If you administer remote systems, check your email from the road, or just have a sense of paranoia about your home network, you're probably somewhat familiar with SSH. If you need to know more, though, danny writes "SSH, The Secure Shell will be another 'must have' O'Reilly volume for many system administrators. Read on for my full review."
A comprehensive study of what is now a key part of many network systems, SSH, The Secure Shell is a valuable resource for system administrators and users. Its explanations are clear and thorough: I'm not sure about the "definitive" claim, but Barrett and Silverman do go into considerable detail, often to the limits of "if you want to play with this you really ought to look at the source code." Perhaps most importantly, The Secure Shell is organised so one can easily skip unwanted detail and find just those portions that are relevant. As a result, it can be used in different ways -- read through to learn about ssh and what it can be used for, or just consulted as necessary to answer particular questions or solve particular problems.
Chapter one puts ssh in context, looking at its history and related technologies, and chapter two introduces basic client operation. Anyone who uses ssh and scp as simple telnet and ftp replacements and isn't curious about how they work can stop reading here -- and doesn't really need their own copy of The Secure Shell. Chapter three is an "under the covers" look at ssh. After a three-page introduction to cryptography (not really suitable for the reader with absolutely no background), it explains the ssh1 protocol and then how ssh2 differs from that and the extra features it offers. There is also a brief overview of the cryptographic algorithms commonly used in ssh implementations, and an explanation what ssh secures and what it doesn't.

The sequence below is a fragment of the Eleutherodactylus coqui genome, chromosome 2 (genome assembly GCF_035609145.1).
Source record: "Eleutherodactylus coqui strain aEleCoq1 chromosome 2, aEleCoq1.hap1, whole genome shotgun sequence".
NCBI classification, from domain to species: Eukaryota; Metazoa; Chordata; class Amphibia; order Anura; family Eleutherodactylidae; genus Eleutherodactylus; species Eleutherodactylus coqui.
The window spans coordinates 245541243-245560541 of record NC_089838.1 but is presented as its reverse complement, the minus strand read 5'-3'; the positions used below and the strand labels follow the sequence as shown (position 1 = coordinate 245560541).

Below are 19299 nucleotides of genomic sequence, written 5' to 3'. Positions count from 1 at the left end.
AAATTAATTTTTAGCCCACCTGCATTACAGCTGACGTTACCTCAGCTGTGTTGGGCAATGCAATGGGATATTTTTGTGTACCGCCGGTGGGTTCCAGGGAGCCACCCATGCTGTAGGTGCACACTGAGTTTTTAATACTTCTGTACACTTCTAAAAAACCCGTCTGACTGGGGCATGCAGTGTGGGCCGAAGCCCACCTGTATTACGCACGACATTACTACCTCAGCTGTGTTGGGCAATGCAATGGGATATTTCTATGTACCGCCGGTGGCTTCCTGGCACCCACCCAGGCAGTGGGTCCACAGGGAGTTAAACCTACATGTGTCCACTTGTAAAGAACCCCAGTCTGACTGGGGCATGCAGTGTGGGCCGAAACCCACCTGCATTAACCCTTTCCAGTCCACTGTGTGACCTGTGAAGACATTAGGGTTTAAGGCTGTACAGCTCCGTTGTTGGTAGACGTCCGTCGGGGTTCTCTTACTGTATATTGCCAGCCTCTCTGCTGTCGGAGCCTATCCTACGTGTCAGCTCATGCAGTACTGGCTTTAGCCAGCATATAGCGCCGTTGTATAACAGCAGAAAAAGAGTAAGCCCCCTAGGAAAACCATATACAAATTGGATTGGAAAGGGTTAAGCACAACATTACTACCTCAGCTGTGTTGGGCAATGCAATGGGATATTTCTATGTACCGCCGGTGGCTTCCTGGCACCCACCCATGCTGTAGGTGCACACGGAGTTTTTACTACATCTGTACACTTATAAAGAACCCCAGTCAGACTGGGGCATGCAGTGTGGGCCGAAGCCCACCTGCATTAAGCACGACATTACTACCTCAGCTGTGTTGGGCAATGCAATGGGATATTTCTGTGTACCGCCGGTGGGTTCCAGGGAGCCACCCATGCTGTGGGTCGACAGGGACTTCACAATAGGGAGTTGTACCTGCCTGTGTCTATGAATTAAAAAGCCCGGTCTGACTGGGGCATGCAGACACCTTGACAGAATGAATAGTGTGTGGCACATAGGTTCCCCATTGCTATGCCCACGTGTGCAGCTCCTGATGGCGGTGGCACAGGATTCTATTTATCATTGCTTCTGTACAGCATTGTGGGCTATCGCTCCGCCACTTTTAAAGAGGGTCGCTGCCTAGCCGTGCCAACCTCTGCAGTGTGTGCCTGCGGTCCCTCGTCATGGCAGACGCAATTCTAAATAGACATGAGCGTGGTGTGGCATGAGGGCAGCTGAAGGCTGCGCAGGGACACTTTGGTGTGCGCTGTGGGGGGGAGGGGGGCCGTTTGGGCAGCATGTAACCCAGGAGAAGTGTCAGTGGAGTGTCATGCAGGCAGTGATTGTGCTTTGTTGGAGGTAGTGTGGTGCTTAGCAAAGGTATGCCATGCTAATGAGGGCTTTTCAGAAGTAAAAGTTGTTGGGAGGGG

The rest of the book is more implementation-specific: the primary implementations covered are SSH, SSH2, and OpenSSH. Being a lazy user of packages, I skipped chapter four, on installation and compile-time configuration. Chapter five is a guide to server configuration, working systematically through the sshd configuration file options.
The next four chapters are aimed at power users, covering client use in much greater depth. Chapter six explains key management: what identities are, how to create them, how to manage them with ssh agents, and how they can be used (to automate logons, most obviously, but fancy things can be done with multiple identities). Chapter seven goes through client configuration in detail, working through the configuration file options, chapter eight covers account configuration on the server-side (including forced commands), and chapter nine looks at port and X11 forwarding.
For those overwhelmed by all of this, chapter ten describes a sample "recommended setup" for everything from compilation to client configuration. Chapter eleven covers some special topics -- unattended SSH, FTP forwarding, mail over SSH, Kerberos, using SSH through a gateway host -- and chapter twelve is a troubleshooting FAQ.
Chapter thirteen is an overview of other implementations, with a table of products, and four short chapters then cover specific Windows and Mac clients. Of the three Windows clients covered here, two are proprietary and the third is only distributed as a bzipped tar file: it would have been good to have a chapter on one of the free and more user-friendly Windows clients, perhaps PuTTY or TTSSH, both of which get a "recommended" tag in the table of products.
You might want to purchase SSH, The Secure Shell from Barnes and Noble or read some of Danny's 600+ other book reviews. Want to be a famous book reviewer? You can read your own book reviews in this space by submitting your reviews after reading the book review guidelines.